Since the state Legislature returned to session in January, California lawmakers have weighed raising annual taxes and fees by more than $190 billion, according to a new report released by the California TaxFoundation (CalTax) on Thursday.
The report from CalTax includes all pending tax and fee legislation introduced this year and proposals from 2021 that were acted upon or remain active. Within the report, CalTax notes that several proposals to raise taxes have been considered by the Legislature in the first two months of 2022 as the state eyes billions of dollars in reserves and surplus.
“The tax and fee proposals were introduced despite the state’s reserves of more than $34.6 billion, a windfall of unexpected tax revenue (nearly $16 billion above projections during the first seven months of the 2021‑22 fiscal year alone), and a projected surplus of $45.7 billion,” the report states.
Kalra’s single-payer health care bill, Assembly Bill 1400, died in January, but the funding mechanism in ACA 11 is still pending. CalTax estimates that ACA 11 would result in a nearly $163 billion tax increase by levying a gross receipts tax, a payroll tax on employers and employees and a personal tax increase on individuals making more than $149,500.
According to CalTax, ACA 11 could be placed on the ballot “in anticipation of the reintroduction of a single-payer implementation bill.”
The bill would levy a 1% annual tax on worldwide net worth over $50 million and an annual tax of 1.5% for a resident whose worldwide net worth exceeds $1 billion. The tax would apply to art, collectables, real property, pension funds, financial assets held offshore, farm assets, funds and stocks, according to CalTax.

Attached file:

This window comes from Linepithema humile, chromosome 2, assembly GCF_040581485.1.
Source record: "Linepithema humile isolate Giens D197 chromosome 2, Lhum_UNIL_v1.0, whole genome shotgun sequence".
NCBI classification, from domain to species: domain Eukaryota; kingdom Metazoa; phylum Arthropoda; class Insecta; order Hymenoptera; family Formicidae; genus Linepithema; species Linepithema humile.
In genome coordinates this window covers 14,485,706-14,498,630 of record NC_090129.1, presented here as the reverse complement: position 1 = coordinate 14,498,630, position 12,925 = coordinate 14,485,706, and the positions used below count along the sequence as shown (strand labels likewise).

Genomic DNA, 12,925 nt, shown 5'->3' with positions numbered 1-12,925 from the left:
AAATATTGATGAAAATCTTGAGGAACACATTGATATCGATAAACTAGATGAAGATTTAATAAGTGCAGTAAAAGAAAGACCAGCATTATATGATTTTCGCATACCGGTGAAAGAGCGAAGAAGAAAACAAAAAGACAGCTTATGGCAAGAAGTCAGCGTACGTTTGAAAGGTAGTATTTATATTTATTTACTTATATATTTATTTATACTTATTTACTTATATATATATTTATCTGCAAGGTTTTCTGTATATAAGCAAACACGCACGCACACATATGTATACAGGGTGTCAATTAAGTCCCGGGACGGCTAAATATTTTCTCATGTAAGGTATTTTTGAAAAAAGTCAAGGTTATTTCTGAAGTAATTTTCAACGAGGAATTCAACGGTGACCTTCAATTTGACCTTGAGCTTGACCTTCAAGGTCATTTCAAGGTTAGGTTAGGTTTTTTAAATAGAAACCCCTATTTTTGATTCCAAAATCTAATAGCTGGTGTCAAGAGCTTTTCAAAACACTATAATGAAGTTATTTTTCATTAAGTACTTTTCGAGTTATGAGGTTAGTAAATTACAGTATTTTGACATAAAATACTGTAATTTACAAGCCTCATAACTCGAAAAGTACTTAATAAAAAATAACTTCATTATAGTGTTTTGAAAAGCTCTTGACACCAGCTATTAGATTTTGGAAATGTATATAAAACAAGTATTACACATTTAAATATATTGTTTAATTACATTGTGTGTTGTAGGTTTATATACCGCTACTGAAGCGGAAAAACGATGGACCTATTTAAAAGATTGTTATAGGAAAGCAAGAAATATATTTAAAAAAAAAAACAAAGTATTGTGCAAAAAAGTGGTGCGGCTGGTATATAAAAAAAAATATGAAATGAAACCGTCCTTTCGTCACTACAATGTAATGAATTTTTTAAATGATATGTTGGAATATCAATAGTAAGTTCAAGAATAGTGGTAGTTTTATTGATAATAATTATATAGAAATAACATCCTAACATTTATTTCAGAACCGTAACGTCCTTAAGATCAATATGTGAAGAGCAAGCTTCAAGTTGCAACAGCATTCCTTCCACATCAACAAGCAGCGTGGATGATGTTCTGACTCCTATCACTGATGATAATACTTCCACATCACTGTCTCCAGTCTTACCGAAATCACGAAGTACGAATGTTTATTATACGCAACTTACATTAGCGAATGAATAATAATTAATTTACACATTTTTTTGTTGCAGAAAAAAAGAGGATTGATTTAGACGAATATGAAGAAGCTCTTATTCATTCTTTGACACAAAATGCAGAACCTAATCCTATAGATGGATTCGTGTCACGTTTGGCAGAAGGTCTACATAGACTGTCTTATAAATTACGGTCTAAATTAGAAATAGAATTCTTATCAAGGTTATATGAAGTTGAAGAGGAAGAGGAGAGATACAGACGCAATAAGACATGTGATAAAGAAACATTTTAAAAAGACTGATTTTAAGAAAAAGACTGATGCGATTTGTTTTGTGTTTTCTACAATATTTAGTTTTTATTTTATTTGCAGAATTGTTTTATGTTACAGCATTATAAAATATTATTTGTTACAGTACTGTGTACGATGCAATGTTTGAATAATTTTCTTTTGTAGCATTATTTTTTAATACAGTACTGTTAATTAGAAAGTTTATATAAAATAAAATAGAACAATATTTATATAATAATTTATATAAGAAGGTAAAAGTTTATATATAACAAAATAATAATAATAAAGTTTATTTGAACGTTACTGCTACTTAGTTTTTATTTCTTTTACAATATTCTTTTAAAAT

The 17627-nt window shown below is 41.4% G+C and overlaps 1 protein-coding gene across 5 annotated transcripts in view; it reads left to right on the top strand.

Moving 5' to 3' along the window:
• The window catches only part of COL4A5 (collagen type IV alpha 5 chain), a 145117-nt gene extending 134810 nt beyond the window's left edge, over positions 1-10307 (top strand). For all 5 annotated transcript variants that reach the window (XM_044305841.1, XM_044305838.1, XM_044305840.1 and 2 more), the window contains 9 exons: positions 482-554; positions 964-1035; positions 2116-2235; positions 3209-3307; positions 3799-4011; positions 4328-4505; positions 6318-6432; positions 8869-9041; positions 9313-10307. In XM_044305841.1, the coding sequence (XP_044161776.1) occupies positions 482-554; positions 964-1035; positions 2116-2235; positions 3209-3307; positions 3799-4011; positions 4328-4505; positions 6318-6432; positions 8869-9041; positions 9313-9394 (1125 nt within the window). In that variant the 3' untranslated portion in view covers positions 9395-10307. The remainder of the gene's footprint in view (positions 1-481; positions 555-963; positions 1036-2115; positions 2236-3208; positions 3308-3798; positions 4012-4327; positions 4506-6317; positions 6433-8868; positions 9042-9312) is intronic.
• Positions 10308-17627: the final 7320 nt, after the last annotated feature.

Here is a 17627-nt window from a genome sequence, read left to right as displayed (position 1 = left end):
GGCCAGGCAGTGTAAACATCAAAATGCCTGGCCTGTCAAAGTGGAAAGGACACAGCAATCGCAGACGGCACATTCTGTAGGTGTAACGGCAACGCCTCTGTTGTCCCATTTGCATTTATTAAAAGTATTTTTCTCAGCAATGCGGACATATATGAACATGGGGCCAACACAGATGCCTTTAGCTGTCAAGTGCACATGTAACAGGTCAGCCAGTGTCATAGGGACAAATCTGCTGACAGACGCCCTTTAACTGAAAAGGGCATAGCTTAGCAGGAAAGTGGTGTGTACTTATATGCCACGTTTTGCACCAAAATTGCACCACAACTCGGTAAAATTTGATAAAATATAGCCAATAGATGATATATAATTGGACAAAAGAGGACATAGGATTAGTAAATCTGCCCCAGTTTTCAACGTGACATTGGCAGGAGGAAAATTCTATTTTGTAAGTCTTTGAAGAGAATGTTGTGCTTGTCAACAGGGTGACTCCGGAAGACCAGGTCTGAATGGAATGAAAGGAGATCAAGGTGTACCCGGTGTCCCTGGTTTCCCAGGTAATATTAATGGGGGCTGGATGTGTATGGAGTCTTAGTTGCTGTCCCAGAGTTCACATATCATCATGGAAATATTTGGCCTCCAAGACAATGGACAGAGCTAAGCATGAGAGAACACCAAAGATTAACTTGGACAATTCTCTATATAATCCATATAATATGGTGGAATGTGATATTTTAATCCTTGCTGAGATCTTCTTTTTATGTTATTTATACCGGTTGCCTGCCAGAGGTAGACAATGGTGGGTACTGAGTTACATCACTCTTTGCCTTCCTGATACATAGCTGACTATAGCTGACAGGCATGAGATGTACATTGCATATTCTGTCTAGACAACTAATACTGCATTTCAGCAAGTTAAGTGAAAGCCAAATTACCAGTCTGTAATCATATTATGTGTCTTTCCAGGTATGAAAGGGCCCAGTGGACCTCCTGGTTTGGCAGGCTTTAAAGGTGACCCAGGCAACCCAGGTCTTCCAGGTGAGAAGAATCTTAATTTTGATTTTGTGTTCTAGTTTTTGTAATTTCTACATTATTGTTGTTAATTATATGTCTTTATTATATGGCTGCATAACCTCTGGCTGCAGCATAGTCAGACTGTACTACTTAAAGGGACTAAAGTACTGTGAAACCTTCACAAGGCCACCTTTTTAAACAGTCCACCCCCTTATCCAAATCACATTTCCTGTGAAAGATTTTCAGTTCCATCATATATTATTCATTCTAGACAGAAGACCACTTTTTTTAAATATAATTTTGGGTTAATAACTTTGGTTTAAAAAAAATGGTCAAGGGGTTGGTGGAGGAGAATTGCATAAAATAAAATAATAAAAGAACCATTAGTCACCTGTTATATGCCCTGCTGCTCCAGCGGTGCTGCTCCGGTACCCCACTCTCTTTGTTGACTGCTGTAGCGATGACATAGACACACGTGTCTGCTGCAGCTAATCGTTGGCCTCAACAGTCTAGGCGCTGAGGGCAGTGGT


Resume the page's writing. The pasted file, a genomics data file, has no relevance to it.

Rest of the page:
If passed, AB 2289 is expected to cost taxpayers $22.3 billion.
Other proposals pending in the Legislature that would create new taxes include Assembly Bill 2802, which would impose a “carbon tax” on entities that emit greenhouse gasses. It’s estimated that this proposal could cost taxpayers $5 billion annually, the report notes.
One bill included in the report, Assembly Bill 1223, would have imposed a 10% excise tax on the sales price of handguns and an 11% tax on sales of long gun rifles and ammunition, but it died in the Assembly. The Assembly Appropriations Committee estimated that it would have cost taxpayers $118 million.
This article was originally posted on California lawmakers mulled hiking taxes, fees by $190B since returning to session